We’re at the brink of proxy season now; one of the most interesting times of year to be a business journalist.
Proxy statements – or formally, a company’s DEF 14A – are one of the more revealing documents that the Securities and Exchange Commission requires of publicly traded corporations. They’re issued once a year in advance of a company’s annual meeting of shareholders and for most companies that’s in the spring. Here’s a good primer from Bankrate.com on why investors should take note of the proxy statement’s contents.
Reporters can use proxy statement contents for a variety of stories that reflect on the corporate governance of a particular company; here’s the SEC.gov shortcut on searching for the DEF 14A for specific corporations.
You also can examine all of the proxies for public corporations in your region to look for trends in areas like board member and executive compensation, non-cash perks, and the like. It’s a convenient time to compare the makeup of company boards; is there much overlap or possible cronyism as area execs serve as one another’s directors? How about diversity among boards and senior management?
Proxy Monitor is a database run by the Manhattan Institute’s Center for Legal Policy – it tracks a number of large-company proxy statements and its site includes research, commentary and trending topics that might help you define the angles you want to pursue locally.
How does your state stack up in the number of corporate headquarters it hosts, and why does it rank where it does? Here’s a handy directory from the website of Credit Risk Monitor; the first chart gives a total by state; click on your state’s name for a listing of all* publicly traded corporations. (*I’m not vouching for the accuracy; you might want to double check via a search at SEC.gov or by asking a local brokerage firm to run a list for you from its Bloomberg terminal, but this is a handy place to start.) In addition to household names and the usual suspects, you might find small but public firms whose shares are held by only a few people or family members; might be some interesting profiles or industry stories to be unearthed there.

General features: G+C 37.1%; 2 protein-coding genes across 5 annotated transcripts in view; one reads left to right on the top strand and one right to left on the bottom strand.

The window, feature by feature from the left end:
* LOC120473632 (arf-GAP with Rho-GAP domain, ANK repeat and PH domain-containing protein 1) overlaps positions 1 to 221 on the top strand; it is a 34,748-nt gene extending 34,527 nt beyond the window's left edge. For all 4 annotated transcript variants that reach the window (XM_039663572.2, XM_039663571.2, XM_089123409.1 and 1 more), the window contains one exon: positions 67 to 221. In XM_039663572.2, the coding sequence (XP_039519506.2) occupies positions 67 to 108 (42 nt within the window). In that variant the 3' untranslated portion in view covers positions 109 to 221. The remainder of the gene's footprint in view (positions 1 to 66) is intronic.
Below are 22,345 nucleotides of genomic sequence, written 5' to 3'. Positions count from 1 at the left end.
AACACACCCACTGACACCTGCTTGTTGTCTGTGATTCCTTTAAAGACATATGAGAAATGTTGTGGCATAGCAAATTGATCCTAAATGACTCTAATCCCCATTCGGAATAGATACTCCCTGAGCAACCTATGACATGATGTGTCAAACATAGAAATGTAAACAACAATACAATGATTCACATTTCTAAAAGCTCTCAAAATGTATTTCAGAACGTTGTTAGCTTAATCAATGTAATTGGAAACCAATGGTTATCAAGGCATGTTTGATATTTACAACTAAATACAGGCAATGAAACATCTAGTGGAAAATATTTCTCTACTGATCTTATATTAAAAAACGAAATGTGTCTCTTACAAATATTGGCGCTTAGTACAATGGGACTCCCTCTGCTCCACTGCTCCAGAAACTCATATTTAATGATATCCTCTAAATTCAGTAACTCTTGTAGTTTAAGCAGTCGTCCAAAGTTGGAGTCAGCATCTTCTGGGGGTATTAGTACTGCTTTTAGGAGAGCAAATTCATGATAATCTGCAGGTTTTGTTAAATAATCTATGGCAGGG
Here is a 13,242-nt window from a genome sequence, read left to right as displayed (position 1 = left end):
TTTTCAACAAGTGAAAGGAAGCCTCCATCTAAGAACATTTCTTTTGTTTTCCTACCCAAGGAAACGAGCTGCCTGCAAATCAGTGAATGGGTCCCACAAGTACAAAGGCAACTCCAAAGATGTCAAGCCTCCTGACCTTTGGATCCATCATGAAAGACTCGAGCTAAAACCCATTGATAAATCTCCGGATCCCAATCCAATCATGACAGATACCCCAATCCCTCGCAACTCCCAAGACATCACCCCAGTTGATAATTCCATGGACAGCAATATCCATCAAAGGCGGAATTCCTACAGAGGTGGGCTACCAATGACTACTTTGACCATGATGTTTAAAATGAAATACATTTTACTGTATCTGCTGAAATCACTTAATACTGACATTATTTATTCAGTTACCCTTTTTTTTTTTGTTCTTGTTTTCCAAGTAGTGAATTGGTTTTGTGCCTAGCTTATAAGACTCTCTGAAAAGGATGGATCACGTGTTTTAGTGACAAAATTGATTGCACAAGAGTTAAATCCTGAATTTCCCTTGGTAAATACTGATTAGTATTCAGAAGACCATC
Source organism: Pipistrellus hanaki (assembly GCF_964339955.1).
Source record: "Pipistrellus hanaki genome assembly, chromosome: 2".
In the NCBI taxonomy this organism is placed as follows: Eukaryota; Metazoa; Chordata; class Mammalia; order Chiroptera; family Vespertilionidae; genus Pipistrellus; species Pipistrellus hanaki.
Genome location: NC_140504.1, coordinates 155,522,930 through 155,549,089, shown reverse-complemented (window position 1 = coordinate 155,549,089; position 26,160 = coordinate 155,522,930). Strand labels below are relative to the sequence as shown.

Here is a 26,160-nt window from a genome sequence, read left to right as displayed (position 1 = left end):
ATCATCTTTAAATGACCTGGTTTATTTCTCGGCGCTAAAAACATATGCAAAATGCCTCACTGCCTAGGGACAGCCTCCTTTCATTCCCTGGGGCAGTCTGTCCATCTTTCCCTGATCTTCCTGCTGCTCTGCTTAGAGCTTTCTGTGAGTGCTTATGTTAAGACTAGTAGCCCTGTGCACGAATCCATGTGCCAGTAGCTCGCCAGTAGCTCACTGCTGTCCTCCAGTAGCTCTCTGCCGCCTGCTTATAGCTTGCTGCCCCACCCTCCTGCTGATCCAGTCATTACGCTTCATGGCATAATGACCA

Obviously with income inequality being of great focus today, your audience will be keenly interested in executive compensation stories; sometimes it can be effective to chart all of the “power pay “as I call it, in your area, and run the numbers as a large graphic. (Remember to do a sidebar noting that some of the highest-paid managers in your market may well be leading private companies that aren’t required to disclose pay.)
It might be interesting to contrast executive pay with average pay for various jobs at a corporation; if the company won’t disclose (the likely case), try gleaning what you can from sites like GlassDoor.com and Salary.com, which purport to publish wage and salary information for a variety of industries and specific companies.
Non-cash perks from bodyguards and life insurance to travel and housing subsidies, season sports tickets, club memberships and more generally come to light in the proxy statement and make for juicy reading. In fairness, though, some things that sound frivolous actually do make sense from a business standpoint; it’s sort of naïve to chastise a CEO for using the company jet, for example, if it’s being used as a valid time management tool.
Related party transactions are another area to look at; this is where a company must disclose any potential conflicts of interest. Say, if it rents an airplane hangar from the brother-in-law of the CFO, or uses the marketing firm run by another manager’s relative.
Proxy season also is when companies disclose what they’re hearing from activist shareholders, who sometimes muster enough mass to get proposals on the ballot; here’s an article from a NYSE publication for board members that enumerates “What’s cooking this proxy season.”